“When Rosemary Harper joins the crew of the Wayfarer, she isn’t expecting much. The Wayfarer, a patched-up ship that’s seen better days, offers her everything she could possibly want: a small, quiet spot to call home for a while, adventure in far-off corners of the galaxy, and distance from her troubled past.
But Rosemary gets more than she bargained for with the Wayfarer. The crew is a mishmash of species and personalities, from Sissix, the friendly reptilian pilot, to Kizzy and Jenks, the constantly sparring engineers who keep the ship running. Life on board is chaotic, but more or less peaceful – exactly what Rosemary wants.
Until the crew are offered a job of a lifetime: the chance to build a hyperspace tunnel to a distant planet. They’ll earn enough money to live comfortably for years… if they survive the long trip through war-torn space without endangering any of the fragile alliances that keep the galaxy peaceful. But Rosemary isn’t the only person on board with secrets to hide, and the crew will soon discover that space may be vast, but spaceships are very small indeed.”
This book has quickly become one of my favorite reads of 2019. I cannot describe it other than familiar and human. Even though this story is about a wide variety of alien species, every single one of them was relatable and endearing in some way without it feeling forced or fabricated. I would love to be a part of the Wayfarer crew!
I know this book has been described as ‘soft SciFi’, and I think that is partially right. Even though it has a very decent plot and some action packed scenes, it is first and foremost a story about people, friendship and chosen families.
‘Before Rosemary could have any say in the matter, the woman stood up, removed her gloves and wrapped Rosemary in an enormous hug. “Welcome home.” She pulled back, wearing an infectious grin. “I’m Kizzy Shao. Mech tech.” ‘
The crew on the Wayfarer are incredibly diverse, not only in species but in personalities, size (we have a person with Dwarfism), sexuality (interspecies and polyarmous relationships) race and wealth. Despite their differences they are loving and welcoming and accepting of one another (well, almost all of them. Looking at you Corbin). There are some great redemption arcs and certain characters experience enormous growth.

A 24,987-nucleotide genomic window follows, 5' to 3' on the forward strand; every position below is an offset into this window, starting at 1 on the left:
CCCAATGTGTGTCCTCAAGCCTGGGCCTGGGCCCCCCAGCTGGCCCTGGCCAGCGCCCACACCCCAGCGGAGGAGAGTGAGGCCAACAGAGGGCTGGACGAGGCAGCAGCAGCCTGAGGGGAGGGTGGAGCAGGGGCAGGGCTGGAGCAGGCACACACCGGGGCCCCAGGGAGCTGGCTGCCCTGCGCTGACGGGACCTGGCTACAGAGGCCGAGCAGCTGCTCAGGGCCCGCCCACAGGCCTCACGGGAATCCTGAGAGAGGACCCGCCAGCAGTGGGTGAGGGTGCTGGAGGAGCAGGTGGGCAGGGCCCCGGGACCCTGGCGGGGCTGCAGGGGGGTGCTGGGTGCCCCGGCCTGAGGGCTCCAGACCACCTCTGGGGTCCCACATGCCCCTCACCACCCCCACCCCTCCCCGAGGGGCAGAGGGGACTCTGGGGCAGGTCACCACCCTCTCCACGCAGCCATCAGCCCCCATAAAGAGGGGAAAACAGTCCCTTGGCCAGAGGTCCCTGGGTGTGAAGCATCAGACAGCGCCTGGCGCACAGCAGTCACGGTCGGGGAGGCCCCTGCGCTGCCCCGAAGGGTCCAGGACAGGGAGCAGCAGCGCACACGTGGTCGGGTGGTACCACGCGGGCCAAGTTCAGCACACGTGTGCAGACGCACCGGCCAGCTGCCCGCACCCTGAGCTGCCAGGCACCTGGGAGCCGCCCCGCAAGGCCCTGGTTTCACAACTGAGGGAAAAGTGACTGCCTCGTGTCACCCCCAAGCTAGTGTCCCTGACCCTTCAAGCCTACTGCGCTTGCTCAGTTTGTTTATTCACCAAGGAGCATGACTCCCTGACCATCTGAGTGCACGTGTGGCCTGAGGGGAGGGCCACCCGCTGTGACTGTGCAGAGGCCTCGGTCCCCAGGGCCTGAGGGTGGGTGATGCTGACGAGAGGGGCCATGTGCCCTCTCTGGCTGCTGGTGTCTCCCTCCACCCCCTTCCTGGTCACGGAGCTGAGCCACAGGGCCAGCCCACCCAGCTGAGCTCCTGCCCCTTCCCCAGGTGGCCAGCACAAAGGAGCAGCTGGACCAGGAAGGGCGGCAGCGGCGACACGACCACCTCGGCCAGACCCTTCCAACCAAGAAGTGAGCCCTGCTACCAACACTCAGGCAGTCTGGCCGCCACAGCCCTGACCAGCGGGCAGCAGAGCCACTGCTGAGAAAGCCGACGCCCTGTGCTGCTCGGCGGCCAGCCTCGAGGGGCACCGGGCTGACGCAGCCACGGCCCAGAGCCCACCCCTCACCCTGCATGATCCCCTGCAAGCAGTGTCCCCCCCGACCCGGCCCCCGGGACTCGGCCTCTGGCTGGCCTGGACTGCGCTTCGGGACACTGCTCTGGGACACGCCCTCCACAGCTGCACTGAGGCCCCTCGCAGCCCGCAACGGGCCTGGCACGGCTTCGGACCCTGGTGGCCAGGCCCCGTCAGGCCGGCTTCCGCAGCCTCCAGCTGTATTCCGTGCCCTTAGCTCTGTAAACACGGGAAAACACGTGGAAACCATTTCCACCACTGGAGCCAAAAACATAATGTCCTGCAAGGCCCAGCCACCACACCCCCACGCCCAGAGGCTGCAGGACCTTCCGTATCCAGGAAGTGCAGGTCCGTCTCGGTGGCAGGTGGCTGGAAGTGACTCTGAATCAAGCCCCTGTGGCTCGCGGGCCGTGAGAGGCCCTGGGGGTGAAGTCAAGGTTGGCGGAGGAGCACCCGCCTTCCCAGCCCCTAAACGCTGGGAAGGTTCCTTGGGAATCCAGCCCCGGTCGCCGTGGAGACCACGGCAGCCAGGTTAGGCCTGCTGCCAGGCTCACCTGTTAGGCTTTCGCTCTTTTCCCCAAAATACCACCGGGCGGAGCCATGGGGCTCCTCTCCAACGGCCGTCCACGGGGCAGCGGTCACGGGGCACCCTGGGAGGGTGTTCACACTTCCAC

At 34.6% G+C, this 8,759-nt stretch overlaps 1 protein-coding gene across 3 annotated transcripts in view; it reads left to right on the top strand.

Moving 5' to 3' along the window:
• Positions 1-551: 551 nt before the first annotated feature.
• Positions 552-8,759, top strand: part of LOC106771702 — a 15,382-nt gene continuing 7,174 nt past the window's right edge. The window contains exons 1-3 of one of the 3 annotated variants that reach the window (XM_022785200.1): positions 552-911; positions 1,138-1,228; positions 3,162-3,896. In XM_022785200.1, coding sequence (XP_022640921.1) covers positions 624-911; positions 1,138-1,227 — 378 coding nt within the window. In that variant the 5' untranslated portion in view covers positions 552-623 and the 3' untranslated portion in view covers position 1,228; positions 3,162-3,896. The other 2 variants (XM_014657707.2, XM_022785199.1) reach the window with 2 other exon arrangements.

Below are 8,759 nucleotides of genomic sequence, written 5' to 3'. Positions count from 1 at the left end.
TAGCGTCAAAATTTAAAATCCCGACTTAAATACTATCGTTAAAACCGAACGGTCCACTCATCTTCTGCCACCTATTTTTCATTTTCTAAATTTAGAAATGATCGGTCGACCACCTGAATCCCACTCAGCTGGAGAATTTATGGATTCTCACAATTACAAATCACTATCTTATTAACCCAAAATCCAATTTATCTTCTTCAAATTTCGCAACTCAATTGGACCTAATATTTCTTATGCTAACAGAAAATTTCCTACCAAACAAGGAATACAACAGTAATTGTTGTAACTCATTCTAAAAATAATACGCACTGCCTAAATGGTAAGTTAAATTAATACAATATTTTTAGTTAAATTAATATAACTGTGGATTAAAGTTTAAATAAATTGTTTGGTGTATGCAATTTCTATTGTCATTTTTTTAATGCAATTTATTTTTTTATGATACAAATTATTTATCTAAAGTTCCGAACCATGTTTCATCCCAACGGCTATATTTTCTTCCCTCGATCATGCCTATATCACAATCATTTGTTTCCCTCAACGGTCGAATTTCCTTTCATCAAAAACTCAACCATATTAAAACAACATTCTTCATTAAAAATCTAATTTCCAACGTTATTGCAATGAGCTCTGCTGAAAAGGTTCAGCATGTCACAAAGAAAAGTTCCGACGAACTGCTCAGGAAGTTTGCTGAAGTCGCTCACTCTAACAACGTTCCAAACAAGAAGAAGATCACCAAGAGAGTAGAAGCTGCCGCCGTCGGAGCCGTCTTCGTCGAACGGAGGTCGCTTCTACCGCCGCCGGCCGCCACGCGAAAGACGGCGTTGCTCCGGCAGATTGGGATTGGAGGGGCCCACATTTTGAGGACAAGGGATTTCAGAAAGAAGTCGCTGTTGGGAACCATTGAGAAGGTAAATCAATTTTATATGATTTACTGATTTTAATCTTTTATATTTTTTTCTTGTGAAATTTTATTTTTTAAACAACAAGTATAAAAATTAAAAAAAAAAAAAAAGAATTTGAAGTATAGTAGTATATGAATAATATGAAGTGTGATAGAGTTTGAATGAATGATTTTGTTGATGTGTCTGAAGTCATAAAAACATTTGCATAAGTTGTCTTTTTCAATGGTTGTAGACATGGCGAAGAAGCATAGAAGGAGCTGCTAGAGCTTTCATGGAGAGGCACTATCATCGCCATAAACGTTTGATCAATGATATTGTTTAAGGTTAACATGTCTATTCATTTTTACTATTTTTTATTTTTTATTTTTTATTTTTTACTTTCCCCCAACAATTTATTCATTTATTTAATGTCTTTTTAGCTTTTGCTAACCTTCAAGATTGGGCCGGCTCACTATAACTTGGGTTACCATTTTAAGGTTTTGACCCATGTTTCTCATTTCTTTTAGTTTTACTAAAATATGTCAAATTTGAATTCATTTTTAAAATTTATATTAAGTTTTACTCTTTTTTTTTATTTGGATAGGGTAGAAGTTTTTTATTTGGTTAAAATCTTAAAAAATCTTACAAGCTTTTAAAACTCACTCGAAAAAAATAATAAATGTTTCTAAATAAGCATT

Lastly I want to emphasize the vast universe Becky Chambers has created.
‘Complicated family structures. Virtually no concept of personal space. Physically affectionate. Promiscuous. She mentally slapped herself for that. It was a stereotype, one that every Human knew whether they wanted to or not, and it smacked of ethnocentrism. They don’t pair up like we do, she chided herself. It’s not the same thing.‘
Becky Chambers has gone beyond just creating certain alien species just for the sake of interesting filler and weird phenomena. Every species has their own unique culture and personality quirks, and humans are far from superior. In fact, humans are looked upon as one of the weaker species.
As a reader, I found myself constantly being surprised and challenging my core beliefs and outlook on the world. We encounter species who regard children as less important than adults, who are polyamorous, who start their lives as females to then evolve and end their live as a male. This is such a culturally rich and important book and one that really makes you think about your own cultural beliefs.
Although I’m sad the second installment won’t be covering the whole Wayfarer crew again, I am beyond stoked to read more of Becky Chambers work and cannot recommend this book enough.